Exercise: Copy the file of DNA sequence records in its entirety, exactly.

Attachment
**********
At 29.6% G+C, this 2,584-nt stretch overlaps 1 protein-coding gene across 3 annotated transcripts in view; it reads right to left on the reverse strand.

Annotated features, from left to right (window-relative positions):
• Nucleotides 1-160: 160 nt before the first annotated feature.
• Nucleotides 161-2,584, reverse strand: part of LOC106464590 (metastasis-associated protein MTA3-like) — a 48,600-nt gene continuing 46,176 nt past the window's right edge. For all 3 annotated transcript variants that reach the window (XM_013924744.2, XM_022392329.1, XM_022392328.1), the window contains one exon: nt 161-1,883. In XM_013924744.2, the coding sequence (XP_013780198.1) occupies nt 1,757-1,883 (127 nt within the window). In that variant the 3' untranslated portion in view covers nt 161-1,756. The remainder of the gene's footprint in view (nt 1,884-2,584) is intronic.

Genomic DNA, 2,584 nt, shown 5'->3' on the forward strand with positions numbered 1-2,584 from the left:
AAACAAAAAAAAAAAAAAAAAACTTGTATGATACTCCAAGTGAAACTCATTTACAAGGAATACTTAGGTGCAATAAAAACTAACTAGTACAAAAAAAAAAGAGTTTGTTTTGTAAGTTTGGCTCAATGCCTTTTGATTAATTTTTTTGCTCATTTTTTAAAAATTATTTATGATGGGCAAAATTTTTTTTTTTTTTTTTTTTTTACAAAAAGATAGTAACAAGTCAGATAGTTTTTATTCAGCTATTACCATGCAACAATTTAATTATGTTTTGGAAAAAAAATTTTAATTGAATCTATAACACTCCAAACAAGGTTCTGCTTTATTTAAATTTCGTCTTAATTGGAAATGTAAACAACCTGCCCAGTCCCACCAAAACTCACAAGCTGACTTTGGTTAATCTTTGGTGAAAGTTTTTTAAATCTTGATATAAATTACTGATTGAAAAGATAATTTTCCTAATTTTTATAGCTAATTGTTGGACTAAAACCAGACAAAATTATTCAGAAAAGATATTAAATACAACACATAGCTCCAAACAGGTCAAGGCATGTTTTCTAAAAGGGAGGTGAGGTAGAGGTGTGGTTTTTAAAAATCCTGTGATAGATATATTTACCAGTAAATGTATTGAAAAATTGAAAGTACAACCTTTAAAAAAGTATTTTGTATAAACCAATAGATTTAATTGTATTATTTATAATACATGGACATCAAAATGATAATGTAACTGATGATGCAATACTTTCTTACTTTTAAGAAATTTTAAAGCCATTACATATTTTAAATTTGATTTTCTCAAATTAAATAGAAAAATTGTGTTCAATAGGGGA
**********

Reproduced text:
At 29.6% G+C, this 2,584-nt stretch overlaps 1 protein-coding gene across 3 annotated transcripts in view; it reads right to left on the reverse strand.

Annotated features, from left to right (window-relative positions):
• Nucleotides 1-160: 160 nt before the first annotated feature.
• Nucleotides 161-2,584, reverse strand: part of LOC106464590 (metastasis-associated protein MTA3-like) — a 48,600-nt gene continuing 46,176 nt past the window's right edge. For all 3 annotated transcript variants that reach the window (XM_013924744.2, XM_022392329.1, XM_022392328.1), the window contains one exon: nt 161-1,883. In XM_013924744.2, the coding sequence (XP_013780198.1) occupies nt 1,757-1,883 (127 nt within the window). In that variant the 3' untranslated portion in view covers nt 161-1,756. The remainder of the gene's footprint in view (nt 1,884-2,584) is intronic.

Genomic DNA, 2,584 nt, shown 5'->3' on the forward strand with positions numbered 1-2,584 from the left:
AAACAAAAAAAAAAAAAAAAAACTTGTATGATACTCCAAGTGAAACTCATTTACAAGGAATACTTAGGTGCAATAAAAACTAACTAGTACAAAAAAAAAAGAGTTTGTTTTGTAAGTTTGGCTCAATGCCTTTTGATTAATTTTTTTGCTCATTTTTTAAAAATTATTTATGATGGGCAAAATTTTTTTTTTTTTTTTTTTTTTACAAAAAGATAGTAACAAGTCAGATAGTTTTTATTCAGCTATTACCATGCAACAATTTAATTATGTTTTGGAAAAAAAATTTTAATTGAATCTATAACACTCCAAACAAGGTTCTGCTTTATTTAAATTTCGTCTTAATTGGAAATGTAAACAACCTGCCCAGTCCCACCAAAACTCACAAGCTGACTTTGGTTAATCTTTGGTGAAAGTTTTTTAAATCTTGATATAAATTACTGATTGAAAAGATAATTTTCCTAATTTTTATAGCTAATTGTTGGACTAAAACCAGACAAAATTATTCAGAAAAGATATTAAATACAACACATAGCTCCAAACAGGTCAAGGCATGTTTTCTAAAAGGGAGGTGAGGTAGAGGTGTGGTTTTTAAAAATCCTGTGATAGATATATTTACCAGTAAATGTATTGAAAAATTGAAAGTACAACCTTTAAAAAAGTATTTTGTATAAACCAATAGATTTAATTGTATTATTTATAATACATGGACATCAAAATGATAATGTAACTGATGATGCAATACTTTCTTACTTTTAAGAAATTTTAAAGCCATTACATATTTTAAATTTGATTTTCTCAAATTAAATAGAAAAATTGTGTTCAATAGGGGA